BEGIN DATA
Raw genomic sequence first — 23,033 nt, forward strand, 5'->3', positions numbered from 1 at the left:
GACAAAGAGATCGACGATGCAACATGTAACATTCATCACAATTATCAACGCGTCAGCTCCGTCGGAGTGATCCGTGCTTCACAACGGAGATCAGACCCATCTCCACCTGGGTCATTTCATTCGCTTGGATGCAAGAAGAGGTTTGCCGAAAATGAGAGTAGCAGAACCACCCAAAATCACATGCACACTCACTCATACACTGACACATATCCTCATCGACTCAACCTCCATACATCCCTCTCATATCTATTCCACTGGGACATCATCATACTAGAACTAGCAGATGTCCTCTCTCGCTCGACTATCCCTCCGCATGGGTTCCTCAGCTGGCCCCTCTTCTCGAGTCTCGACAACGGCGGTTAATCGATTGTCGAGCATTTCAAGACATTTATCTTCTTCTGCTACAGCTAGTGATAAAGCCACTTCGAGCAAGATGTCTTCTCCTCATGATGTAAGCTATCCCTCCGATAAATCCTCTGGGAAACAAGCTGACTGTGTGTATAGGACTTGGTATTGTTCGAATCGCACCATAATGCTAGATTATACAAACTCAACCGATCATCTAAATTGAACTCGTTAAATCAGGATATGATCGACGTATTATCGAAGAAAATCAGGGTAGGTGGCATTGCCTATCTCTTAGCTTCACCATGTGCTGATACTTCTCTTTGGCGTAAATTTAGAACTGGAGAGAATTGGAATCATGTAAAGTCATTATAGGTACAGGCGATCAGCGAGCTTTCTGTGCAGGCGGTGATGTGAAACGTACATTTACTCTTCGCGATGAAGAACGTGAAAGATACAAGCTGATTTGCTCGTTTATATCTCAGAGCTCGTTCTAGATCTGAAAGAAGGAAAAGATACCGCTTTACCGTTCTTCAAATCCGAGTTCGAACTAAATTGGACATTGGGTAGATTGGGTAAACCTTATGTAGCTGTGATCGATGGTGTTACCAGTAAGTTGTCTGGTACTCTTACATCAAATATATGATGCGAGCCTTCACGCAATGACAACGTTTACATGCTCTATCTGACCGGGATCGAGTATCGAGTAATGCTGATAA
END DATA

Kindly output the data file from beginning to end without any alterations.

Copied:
Raw genomic sequence first — 23,033 nt, forward strand, 5'->3', positions numbered from 1 at the left:
GACAAAGAGATCGACGATGCAACATGTAACATTCATCACAATTATCAACGCGTCAGCTCCGTCGGAGTGATCCGTGCTTCACAACGGAGATCAGACCCATCTCCACCTGGGTCATTTCATTCGCTTGGATGCAAGAAGAGGTTTGCCGAAAATGAGAGTAGCAGAACCACCCAAAATCACATGCACACTCACTCATACACTGACACATATCCTCATCGACTCAACCTCCATACATCCCTCTCATATCTATTCCACTGGGACATCATCATACTAGAACTAGCAGATGTCCTCTCTCGCTCGACTATCCCTCCGCATGGGTTCCTCAGCTGGCCCCTCTTCTCGAGTCTCGACAACGGCGGTTAATCGATTGTCGAGCATTTCAAGACATTTATCTTCTTCTGCTACAGCTAGTGATAAAGCCACTTCGAGCAAGATGTCTTCTCCTCATGATGTAAGCTATCCCTCCGATAAATCCTCTGGGAAACAAGCTGACTGTGTGTATAGGACTTGGTATTGTTCGAATCGCACCATAATGCTAGATTATACAAACTCAACCGATCATCTAAATTGAACTCGTTAAATCAGGATATGATCGACGTATTATCGAAGAAAATCAGGGTAGGTGGCATTGCCTATCTCTTAGCTTCACCATGTGCTGATACTTCTCTTTGGCGTAAATTTAGAACTGGAGAGAATTGGAATCATGTAAAGTCATTATAGGTACAGGCGATCAGCGAGCTTTCTGTGCAGGCGGTGATGTGAAACGTACATTTACTCTTCGCGATGAAGAACGTGAAAGATACAAGCTGATTTGCTCGTTTATATCTCAGAGCTCGTTCTAGATCTGAAAGAAGGAAAAGATACCGCTTTACCGTTCTTCAAATCCGAGTTCGAACTAAATTGGACATTGGGTAGATTGGGTAAACCTTATGTAGCTGTGATCGATGGTGTTACCAGTAAGTTGTCTGGTACTCTTACATCAAATATATGATGCGAGCCTTCACGCAATGACAACGTTTACATGCTCTATCTGACCGGGATCGAGTATCGAGTAATGCTGATAA